Journalist to Walk the World

For a spine-ripping blast of inspiration check out the story of Pulitzer-prize winning journalist Paul Salopek who is preparing to do a 22,000 seven year walk from Africa across Asia through the Americas, tracing the route anthropologists believe was the first path humans took out of Africa to populate the rest of the world.

The Wanderer by Johnny Cash from Matt Devir on Vimeo.

The veteran reporter says:

I could go back and work for a newspaper as a foreign correspondent. I loved that. But why not use those skills I’ve developed for the last 15 years or so on a project of my own? One that may attempt to add a layer of meaning to international news that is missing in our business.

There is so much to love about this, I don’t know where to start. The brilliance of the idea. The audacity of the goal. The sheer conjones required to set off on foot into the desert.

I suddenly feel it’s time to supersize my ambitions.

What’s your wildest dream?

1000 Miles of America

Drive 1000 miles in Europe and you get through 12 countries. In the US that will take you from California all the way to — Oregon. Specifically, from Los Angeles to Portland.

My 1000-mile adventure began in the mind-bending snarl of LAX, an airport as labyrinth as the freeways in whose tentacles it nestles. Sarah and I had set out from Los Angeles three weeks earlier, armed with an atlas, a kettle, a tent with no poles, and a carton of super-hot wasabi peas. Four-thousand miles, several national parks, one whisky-soaked birthday bash, and a midnight marathon later she was on her way back to London.

All you really need


Everything up to the farewell had been meticulously planned, mostly by Sarah, whose talent for organisation I admire but don’t share. Now the brains of our operation was airborne my only thought was to find I405N and stick to it like rubber cement until I escaped the LA sprawl.

Driving Los Angeles freeways feels, appropriately, like a video game. You need total concentration and whip-like reflexes. One minute you’re bumper to bumper at 70 miles per hour; the next at a 15mph crawl. Cars swarm and dart like outraged insects with expensive exoskeletons. Me and Bobby McGee, our trusty Toyota hire car, could buzz with the best of them, though. I cranked the Lady Gaga tunes, rolled down the windows, grabbed the wheel with both hands and hit play.

It takes about forever for LA to peter out. There always seems to be just one more suburb. Finally the landscape muted as we slipped the clutches of la la land. I had 300-odd miles before my next decision: to fly through central California on I5 or hook a left at San Francisco and follow Highway 101 along the coast.

Gaga gave way to Bruce Springsteen. Apropos, given that central California has more in common with working-class Jersey than it does with LA or San Francisco. Those two cosmopolitan dots on the map mask the fact that most of the enormous state is empty space studded with sullen, forgotten little towns. The beautiful bits are ring-fenced as national parks or were plowed under to feed the nation.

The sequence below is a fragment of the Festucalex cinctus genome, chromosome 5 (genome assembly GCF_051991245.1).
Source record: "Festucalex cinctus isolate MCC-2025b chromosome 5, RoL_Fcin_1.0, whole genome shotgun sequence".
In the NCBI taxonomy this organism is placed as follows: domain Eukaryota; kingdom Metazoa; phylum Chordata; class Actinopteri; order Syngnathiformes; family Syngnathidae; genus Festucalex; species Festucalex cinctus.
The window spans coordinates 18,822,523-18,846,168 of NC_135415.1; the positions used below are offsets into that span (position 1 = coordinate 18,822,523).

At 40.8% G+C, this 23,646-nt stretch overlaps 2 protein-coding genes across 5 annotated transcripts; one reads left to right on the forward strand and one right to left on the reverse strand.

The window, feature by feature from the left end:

The part I was driving through was demarcated with tubular metal fencing around cattle yards that were heralded, miles in advance, by a throat-closing stench. Imagine hundreds of warm bodies crammed together in pits of putrefying sewage and you have some idea. If I wasn’t already a vegetarian, that would have been my road to Damascus. The idea of putting anything in my mouth that came from that smell was revolting.

Three hundred miles in Europe can take you through a variety of languages, borders and landscapes. California offers no such break from the tedium. The grey slice of interstate drags you on, hypnotised. Approaching the San Francisco junction I pictured myself pootling up 101. I could stop over in San Francisco, eat sourdough bread, smell the sea, take another picture of the bridge, stay in a cosy motel then head homewards at a civilised pace the following day. But Bobby was running on tracks and we had far to go.

For the same reason I only start enjoying a 10-mile run at mile six I kept driving.

Bobby and I whisked past Sacramento, California’s forgettable capital. The next significant town was Redding, 150 miles away, roughly the halfway point of my route. It offers no speciality breads or romantic views. I knew I wouldn’t stop. I was in the grip of distance-related cognitive dissonance, a disease all driving fanatics suffer. On the one hand, I knew it would take me at least two hours to Redding, itself still two hours from the Oregon border. But it was only 150 miles. Just a couple of inches on a map.